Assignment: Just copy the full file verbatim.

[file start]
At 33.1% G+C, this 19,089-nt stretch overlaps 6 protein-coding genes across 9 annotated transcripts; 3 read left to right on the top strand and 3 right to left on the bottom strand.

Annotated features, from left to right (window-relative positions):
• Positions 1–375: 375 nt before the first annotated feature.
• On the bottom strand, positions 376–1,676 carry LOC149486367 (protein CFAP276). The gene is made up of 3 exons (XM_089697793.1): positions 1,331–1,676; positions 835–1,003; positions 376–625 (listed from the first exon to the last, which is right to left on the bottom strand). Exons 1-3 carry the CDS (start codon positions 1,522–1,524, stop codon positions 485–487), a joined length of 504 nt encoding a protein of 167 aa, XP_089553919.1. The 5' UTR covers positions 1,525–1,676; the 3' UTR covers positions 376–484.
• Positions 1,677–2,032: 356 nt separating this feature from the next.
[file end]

At 33.1% G+C, this 19,089-nt stretch overlaps 6 protein-coding genes across 9 annotated transcripts; 3 read left to right on the top strand and 3 right to left on the bottom strand.

Annotated features, from left to right (window-relative positions):
• Positions 1–375: 375 nt before the first annotated feature.
• On the bottom strand, positions 376–1,676 carry LOC149486367 (protein CFAP276). The gene is made up of 3 exons (XM_089697793.1): positions 1,331–1,676; positions 835–1,003; positions 376–625 (listed from the first exon to the last, which is right to left on the bottom strand). Exons 1-3 carry the CDS (start codon positions 1,522–1,524, stop codon positions 485–487), a joined length of 504 nt encoding a protein of 167 aa, XP_089553919.1. The 5' UTR covers positions 1,525–1,676; the 3' UTR covers positions 376–484.
• Positions 1,677–2,032: 356 nt separating this feature from the next.